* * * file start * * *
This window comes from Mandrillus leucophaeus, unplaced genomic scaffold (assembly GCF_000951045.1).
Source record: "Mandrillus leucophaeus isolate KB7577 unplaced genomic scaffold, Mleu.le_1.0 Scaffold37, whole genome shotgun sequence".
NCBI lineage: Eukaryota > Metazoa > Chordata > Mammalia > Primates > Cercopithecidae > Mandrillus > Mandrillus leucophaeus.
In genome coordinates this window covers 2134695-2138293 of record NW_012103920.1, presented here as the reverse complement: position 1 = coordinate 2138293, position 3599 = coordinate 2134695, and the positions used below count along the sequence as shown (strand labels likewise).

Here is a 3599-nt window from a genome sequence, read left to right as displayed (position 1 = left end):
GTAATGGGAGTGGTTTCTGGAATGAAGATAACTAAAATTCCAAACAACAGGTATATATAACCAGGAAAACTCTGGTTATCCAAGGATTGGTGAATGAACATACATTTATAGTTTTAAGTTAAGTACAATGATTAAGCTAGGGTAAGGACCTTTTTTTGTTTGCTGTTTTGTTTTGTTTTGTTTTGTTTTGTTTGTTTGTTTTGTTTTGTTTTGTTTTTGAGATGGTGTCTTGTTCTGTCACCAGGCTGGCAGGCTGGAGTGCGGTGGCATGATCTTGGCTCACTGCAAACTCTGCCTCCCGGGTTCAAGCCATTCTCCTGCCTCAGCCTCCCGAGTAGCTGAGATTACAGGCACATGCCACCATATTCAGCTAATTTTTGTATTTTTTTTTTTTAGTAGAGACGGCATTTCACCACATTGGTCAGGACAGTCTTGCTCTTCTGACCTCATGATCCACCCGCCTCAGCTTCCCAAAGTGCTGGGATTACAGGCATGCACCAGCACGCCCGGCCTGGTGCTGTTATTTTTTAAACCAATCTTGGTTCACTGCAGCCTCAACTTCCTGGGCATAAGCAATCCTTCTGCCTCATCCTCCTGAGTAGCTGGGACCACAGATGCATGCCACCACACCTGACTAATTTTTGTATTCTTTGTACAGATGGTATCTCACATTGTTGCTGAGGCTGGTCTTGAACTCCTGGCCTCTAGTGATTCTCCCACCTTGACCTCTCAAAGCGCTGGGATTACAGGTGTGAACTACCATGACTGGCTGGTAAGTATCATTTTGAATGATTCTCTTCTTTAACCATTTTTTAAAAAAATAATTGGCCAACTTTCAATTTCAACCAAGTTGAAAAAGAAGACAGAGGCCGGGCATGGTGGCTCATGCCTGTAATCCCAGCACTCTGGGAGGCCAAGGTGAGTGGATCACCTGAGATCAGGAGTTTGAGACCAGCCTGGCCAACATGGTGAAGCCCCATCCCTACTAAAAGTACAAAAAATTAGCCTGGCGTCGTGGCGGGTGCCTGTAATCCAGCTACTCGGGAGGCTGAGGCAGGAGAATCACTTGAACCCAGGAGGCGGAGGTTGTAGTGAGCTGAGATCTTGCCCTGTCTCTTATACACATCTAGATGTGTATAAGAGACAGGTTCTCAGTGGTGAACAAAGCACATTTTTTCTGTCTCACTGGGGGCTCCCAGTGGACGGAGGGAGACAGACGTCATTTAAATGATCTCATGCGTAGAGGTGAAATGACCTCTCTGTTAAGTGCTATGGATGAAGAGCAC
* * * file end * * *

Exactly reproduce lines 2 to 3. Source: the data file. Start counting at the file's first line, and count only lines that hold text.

Source record: "Mandrillus leucophaeus isolate KB7577 unplaced genomic scaffold, Mleu.le_1.0 Scaffold37, whole genome shotgun sequence".
NCBI lineage: Eukaryota > Metazoa > Chordata > Mammalia > Primates > Cercopithecidae > Mandrillus > Mandrillus leucophaeus.